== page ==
*A teacher using the iDEA.org.uk platform from home to set up work for his students (Photo: Katie Rushworth)

Ella Smith from the University of Technology Sydney (UTS) and Katie Rushworth from the University of Huddersfield UK, discuss how educational providers are helping communities recover from COVID-19, in and beyond the classroom.

Educational providers in the UK are supporting their local communities through charitable donations and online courses aimed at professional up-skilling.

In the English county of Cumbria, bordering Scotland, Ramsden Robins School Hub provides pre-nursery school education for children aged 2-4 years.

Like most educational providers, Ramsden pivoted to online teaching during the COVID-19 lockdown. Since then, the school has found additional ways to help the local community, according to the School Hub Manager Clare Johnson.

“As well as facing the challenges of online education we have become community focused by delivering essential food packages to the elderly and disadvantaged around us.” 

— Clare Johnson

While selected UK secondary schools returned to face-to-face tuition on June 15, worldwide there are currently more than 1.2 billion children in 186 countries affected by COVID-19 school closures.

Online education remains a lifeline for those communities. Offering free courses in digital enterprise and employability skills, online education charity iDEA.org.uk has seen a 20 per-cent increase in traffic since the start of the UK lockdown.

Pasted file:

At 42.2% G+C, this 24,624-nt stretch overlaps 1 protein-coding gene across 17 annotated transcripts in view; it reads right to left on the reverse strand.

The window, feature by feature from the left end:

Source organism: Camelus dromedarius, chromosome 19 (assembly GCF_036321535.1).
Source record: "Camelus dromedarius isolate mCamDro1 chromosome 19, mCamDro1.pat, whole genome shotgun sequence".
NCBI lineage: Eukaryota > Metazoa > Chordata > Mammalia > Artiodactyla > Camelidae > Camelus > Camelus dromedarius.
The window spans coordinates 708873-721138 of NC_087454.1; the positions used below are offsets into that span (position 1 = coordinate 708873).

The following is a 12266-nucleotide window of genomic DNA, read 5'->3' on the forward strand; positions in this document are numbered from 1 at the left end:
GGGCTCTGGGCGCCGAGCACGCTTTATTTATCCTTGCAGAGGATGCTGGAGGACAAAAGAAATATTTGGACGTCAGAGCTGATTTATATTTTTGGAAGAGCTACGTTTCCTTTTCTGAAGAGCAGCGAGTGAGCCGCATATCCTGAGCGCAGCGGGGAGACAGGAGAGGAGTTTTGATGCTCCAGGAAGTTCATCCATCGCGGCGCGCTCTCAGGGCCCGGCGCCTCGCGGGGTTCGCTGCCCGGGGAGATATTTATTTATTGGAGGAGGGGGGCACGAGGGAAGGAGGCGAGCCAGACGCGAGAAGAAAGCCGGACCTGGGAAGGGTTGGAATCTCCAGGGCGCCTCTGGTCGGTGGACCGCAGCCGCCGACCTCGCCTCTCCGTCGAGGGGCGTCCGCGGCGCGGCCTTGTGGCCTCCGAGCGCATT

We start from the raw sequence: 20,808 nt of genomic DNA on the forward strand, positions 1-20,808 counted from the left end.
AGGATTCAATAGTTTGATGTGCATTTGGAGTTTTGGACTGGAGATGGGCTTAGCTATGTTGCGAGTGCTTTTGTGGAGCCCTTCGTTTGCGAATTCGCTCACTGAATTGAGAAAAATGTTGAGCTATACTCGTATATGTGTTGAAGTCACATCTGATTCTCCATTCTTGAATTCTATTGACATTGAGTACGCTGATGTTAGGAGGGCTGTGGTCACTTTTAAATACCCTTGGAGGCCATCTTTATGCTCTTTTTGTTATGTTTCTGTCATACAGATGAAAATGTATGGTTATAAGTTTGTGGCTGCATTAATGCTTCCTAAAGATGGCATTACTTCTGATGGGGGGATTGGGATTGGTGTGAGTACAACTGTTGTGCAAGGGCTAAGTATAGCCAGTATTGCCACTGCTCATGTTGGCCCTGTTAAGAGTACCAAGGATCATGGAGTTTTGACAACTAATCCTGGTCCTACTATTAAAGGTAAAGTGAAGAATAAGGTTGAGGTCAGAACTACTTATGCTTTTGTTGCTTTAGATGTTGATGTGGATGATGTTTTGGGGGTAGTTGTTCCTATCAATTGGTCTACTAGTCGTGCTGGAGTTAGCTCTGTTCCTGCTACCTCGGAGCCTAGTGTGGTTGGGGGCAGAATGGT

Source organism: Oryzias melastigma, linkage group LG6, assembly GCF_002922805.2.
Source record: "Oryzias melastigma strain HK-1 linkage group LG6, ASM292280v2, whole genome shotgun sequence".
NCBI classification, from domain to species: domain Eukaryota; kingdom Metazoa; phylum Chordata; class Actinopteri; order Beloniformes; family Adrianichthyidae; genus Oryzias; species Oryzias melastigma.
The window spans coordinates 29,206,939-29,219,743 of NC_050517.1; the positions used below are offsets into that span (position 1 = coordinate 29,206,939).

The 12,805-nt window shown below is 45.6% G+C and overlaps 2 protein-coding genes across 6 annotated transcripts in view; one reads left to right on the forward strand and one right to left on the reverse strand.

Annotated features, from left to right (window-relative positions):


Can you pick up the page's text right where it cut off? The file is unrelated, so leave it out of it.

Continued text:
“iDEA is being used to help deliver lessons at home and we have received some really kind feedback from educators and learners who are enjoying using the platform,” Programmes Manager Polly Morgan said. 

While primary and secondary students have returned to Australian classrooms, focus has shifted to the role of higher education in stimulating the country’s weakened economy post-pandemic.

With the unemployment rate jumping to 6.2% in April from 5.2% in March, which represents the highest jobless rate since September 2015, the Federal Government is encouraging Australians to upskill or retrain by subsidising university courses in sectors needing staff, and by offering fee-free short courses at vocational education provider TAFE.

The University of Western Sydney (UWS) was the first to release short courses, offering 12 courses encompassing allied health, ICT and education, according to a UWS spokesperson.

“Initial demand for the short courses has been strong – 186 students are enrolled in the Undergraduate Certificates, which commenced online teaching this week.”

— UWS spokesperson

At roughly half their normal price, subsidies for university courses are capped at four subjects and for newly-commencing students only for both graduate and undergraduate certificates.

Graduate certificates “should help job seekers in some occupations,” Professor of Higher Education Policy Andrew Norton said.

But undergraduate short courses should not be overestimated.

“[They] did not exist until very recently, would be unknown to most employers, and are too short to form the basis of professional employment. Students should treat them as pathways to other qualifications,” he said.

TAFE courses are limited to two per student, and have given a confidence boost to restaurant manager Zoie Cooper who attained two ICT statements.

“Having already studied a Bachelor of Commerce I was surprised at my current lack of practical short-term day to day skills,” she said.

“Anything that I can add to my CV that enhances my employability is a huge competitive advantage, the confidence in practical skills combined with Government Certification is a positive asset to my employability post pandemic.”

— Ella Smith and Katie Rushworth